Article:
Three Pakistani lawyers were shot dead and a fourth wounded on Wednesday in a drive-by sectarian attack in Pakistan's financial capital Karachi, police said.
The victims included a father and his son. Armed motorcyclists sprayed bullets at their car in the city's southern Arambagh neighbourhood, police said.
"All the victims are lawyers, two of the dead are father and son," police official Mohammad Naeem told AFP.
Another police official described the victims as members of Pakistan's minority Shiite Muslim community.
Manzoor Wassan, home minister of southern Sindh province, of which Karachi is capital, said the attack was sectarian.
"We have noticed a few sectarian killings lately, which are aimed at creating chaos in Karachi," he told AFP.
The Supreme Court Bar Association said they would protest against the killings by observing a country-wide boycott of court proceedings on Thursday.
Karachi last year endured its worst ethnic and political unrest in 16 years. The southern port city is used by the United States to ship supplies to NATO troops fighting against the Taliban in neighbouring Afghanistan.
Pakistan's rights bodies said more than 1,000 people had been killed in violence in Karachi last year, including more than 100 in one week alone in October.
Elsewhere on Wednesday in the southwestern city of Quetta, the capital of the oil and gas rich Baluchistan province, gunmen shot dead three Shiite Muslims, police and local intelligence officials said.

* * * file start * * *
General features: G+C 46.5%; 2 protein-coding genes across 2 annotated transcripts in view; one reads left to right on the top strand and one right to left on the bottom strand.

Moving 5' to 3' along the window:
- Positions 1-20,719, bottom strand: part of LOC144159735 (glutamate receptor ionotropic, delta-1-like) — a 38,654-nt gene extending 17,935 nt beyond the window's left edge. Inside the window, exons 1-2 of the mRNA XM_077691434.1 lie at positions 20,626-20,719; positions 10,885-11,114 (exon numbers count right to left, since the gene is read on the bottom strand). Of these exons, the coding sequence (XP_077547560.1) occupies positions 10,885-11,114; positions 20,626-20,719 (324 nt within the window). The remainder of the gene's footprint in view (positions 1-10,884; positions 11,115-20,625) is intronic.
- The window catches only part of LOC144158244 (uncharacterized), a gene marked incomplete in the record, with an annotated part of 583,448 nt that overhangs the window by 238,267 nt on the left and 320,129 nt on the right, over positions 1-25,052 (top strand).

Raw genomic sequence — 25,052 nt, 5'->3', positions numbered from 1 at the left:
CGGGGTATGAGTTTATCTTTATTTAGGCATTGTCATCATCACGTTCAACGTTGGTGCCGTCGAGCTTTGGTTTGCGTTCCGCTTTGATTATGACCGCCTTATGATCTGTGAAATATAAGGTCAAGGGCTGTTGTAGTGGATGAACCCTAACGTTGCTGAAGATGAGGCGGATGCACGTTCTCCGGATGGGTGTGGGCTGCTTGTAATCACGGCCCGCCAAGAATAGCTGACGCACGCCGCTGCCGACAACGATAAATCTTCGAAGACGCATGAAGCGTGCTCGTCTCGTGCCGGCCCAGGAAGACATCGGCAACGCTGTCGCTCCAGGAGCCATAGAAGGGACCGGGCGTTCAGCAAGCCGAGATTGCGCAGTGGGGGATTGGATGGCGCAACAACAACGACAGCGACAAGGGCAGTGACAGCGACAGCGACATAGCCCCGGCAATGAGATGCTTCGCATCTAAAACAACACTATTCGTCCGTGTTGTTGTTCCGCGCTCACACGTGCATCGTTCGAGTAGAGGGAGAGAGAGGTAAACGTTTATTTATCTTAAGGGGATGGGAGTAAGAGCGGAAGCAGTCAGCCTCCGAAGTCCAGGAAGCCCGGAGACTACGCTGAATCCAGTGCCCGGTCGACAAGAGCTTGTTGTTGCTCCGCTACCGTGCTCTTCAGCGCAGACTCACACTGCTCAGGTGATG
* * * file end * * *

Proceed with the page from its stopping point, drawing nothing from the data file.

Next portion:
"Two gunmen riding a motorbike opened fire on a car in Quetta city, killing three Shiite Muslims including two government officials and a local television artist," senior local police official, Muhammad Tariq told AFP.
He said it seemed like a sectarian attack, but the police had launched an investigation into the incident.
A local intelligence official also confirmed the incident.
No group has claimed responsibility for the attack.
Baluchistan, which borders Iran and Afghanistan, is beset by separatist unrest, militancy and sectarian violence between majority and minority.
Hundreds of civilians have been killed since Baluch rebels rose up in 2004 against the federal Pakistani government, demanding political autonomy and a greater share of profits from the region's oil, gas and mineral resources.
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